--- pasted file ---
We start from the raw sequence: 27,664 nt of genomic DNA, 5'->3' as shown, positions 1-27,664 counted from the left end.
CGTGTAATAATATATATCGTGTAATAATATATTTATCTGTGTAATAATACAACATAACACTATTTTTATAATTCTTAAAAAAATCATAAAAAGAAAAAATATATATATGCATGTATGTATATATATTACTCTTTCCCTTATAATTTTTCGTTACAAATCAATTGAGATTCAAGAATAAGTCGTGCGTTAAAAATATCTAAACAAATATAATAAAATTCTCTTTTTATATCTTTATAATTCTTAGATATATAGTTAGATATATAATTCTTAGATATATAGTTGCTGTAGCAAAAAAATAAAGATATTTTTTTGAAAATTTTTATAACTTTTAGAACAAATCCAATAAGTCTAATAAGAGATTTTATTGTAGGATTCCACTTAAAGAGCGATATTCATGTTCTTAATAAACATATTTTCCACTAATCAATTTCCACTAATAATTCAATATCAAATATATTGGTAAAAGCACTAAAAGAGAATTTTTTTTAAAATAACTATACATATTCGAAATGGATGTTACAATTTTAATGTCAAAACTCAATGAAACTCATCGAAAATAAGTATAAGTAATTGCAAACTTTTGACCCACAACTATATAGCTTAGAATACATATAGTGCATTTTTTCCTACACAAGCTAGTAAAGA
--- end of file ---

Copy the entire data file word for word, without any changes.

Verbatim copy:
We start from the raw sequence: 27,664 nt of genomic DNA, 5'->3' as shown, positions 1-27,664 counted from the left end.
CGTGTAATAATATATATCGTGTAATAATATATTTATCTGTGTAATAATACAACATAACACTATTTTTATAATTCTTAAAAAAATCATAAAAAGAAAAAATATATATATGCATGTATGTATATATATTACTCTTTCCCTTATAATTTTTCGTTACAAATCAATTGAGATTCAAGAATAAGTCGTGCGTTAAAAATATCTAAACAAATATAATAAAATTCTCTTTTTATATCTTTATAATTCTTAGATATATAGTTAGATATATAATTCTTAGATATATAGTTGCTGTAGCAAAAAAATAAAGATATTTTTTTGAAAATTTTTATAACTTTTAGAACAAATCCAATAAGTCTAATAAGAGATTTTATTGTAGGATTCCACTTAAAGAGCGATATTCATGTTCTTAATAAACATATTTTCCACTAATCAATTTCCACTAATAATTCAATATCAAATATATTGGTAAAAGCACTAAAAGAGAATTTTTTTTAAAATAACTATACATATTCGAAATGGATGTTACAATTTTAATGTCAAAACTCAATGAAACTCATCGAAAATAAGTATAAGTAATTGCAAACTTTTGACCCACAACTATATAGCTTAGAATACATATAGTGCATTTTTTCCTACACAAGCTAGTAAAGA